Arc Research recently found that as much as 50% of preventive maintenance work could be eliminated by shifting to a condition-based maintenance cycle. Understanding how data such as age, service history, failure history, and configuration changes over time can provide opportunities to significantly improve preventive maintenance efforts.
The objective for any machine or asset is to run smoothly, 24 x 7. A predictive mind-set puts a manufacturer ahead of the curve when it comes to planned downtime. Using predictive analytics capabilities allows an organization to gauge how many times an asset is touched, or taken down, based off what has been prescribed for it.
IBM Maximo Asset Health Insights enables organizations to take advantage of predictive analytics. In the example we talked about earlier, the health grade can tell us when a robot, machine or other critical asset is starting to feel bad. What that means is that the robot is scheduled to have a check-up, or, it will trigger something that tells us it’s going to fail, leading to a reactionary, unplanned situation.
Figure 2: Understanding current conditions alone is not enough
Condition-based maintenance insights to detect when ‘like’ assets are behaving differently
Having condition-based capabilities is especially important where there are a quantity of assets (or robots) which look exactly the same – they are the same model after all. But just because they are alike, doesn’t mean they all behave exactly the same way – especially when it comes to the conditions in which they are operating. For example, if an asset is performing its duties in a desert environment, versus a wetter environment such as Oregon, weather will be a factor that impacts how that robot or asset feels and functions. Even when the machine is the same model, carrying out the same task when the conditions of its environment vary means the machine’s health will vary too.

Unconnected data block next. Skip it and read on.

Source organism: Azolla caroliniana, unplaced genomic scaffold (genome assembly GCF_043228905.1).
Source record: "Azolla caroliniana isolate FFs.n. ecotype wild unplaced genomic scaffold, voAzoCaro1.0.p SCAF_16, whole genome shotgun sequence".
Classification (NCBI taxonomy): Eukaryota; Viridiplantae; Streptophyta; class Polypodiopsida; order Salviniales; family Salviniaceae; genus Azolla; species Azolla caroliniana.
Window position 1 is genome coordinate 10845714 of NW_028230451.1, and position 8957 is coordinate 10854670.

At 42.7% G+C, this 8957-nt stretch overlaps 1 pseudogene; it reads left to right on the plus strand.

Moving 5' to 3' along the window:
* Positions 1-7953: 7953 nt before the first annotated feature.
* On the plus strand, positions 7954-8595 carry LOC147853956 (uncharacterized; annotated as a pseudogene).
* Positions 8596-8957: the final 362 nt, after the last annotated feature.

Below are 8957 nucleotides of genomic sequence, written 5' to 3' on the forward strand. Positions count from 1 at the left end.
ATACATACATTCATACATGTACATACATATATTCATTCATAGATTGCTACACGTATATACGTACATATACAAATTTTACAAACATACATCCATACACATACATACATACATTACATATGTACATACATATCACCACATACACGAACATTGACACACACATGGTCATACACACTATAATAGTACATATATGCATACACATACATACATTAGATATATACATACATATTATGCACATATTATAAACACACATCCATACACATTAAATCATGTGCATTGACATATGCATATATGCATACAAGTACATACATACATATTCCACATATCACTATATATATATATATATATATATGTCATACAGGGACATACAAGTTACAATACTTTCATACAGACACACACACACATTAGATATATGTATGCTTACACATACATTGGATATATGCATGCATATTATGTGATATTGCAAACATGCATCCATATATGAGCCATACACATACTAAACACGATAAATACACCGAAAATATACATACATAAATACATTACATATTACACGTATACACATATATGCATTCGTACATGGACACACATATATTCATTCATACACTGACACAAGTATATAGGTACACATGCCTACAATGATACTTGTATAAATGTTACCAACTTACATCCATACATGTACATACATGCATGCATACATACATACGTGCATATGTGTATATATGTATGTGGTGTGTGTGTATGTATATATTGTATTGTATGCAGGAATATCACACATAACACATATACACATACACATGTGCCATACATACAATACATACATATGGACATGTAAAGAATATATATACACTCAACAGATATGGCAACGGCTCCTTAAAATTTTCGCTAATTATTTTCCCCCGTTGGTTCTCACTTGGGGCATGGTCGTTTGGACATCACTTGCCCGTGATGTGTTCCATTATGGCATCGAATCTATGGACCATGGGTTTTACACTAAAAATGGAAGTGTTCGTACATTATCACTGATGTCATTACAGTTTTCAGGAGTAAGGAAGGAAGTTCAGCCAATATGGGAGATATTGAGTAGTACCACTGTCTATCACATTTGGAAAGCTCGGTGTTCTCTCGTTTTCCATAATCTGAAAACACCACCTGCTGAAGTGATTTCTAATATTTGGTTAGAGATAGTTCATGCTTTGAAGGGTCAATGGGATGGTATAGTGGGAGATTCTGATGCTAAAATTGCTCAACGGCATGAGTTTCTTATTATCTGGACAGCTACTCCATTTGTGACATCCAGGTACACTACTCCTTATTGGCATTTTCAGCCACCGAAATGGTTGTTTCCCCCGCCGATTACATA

Creating a baseline scale is the first step to becoming a cognitive business
Downtime for a production line robot is something to avoid. Maximo Asset Health Insights allows organizations to create a baseline scale to assess the status of an asset. By monitoring asset factors, such as condition-based maintenance, asset costs, and performance, it is easy to detect when an asset is failing and subsequently enabling its operators to make improvements quickly.
Using analytics is the first step to becoming a cognitive business. Maximo Asset Health Insights offers manufacturers an easy on ramp to the advantages of cognitive manufacturing. The solution offers organizations a robust set of algorithms available as a template. For industry specific scenarios, there is a workbench that enables an organization to take what’s available out of the box, and customize it easily so their health check aligns to the unique conditions of their critical asset requirements.
- Read the report, Using the IoT for Preventive Maintenance, to understand how data such as age, service history, failure history, and configuration changes over time can provide opportunities to significantly improve your preventive maintenance efforts.
- For more information about IBM Watson IoT for Manufacturing, please visit our website.
- To learn more about IBM Watson IoT, please click here.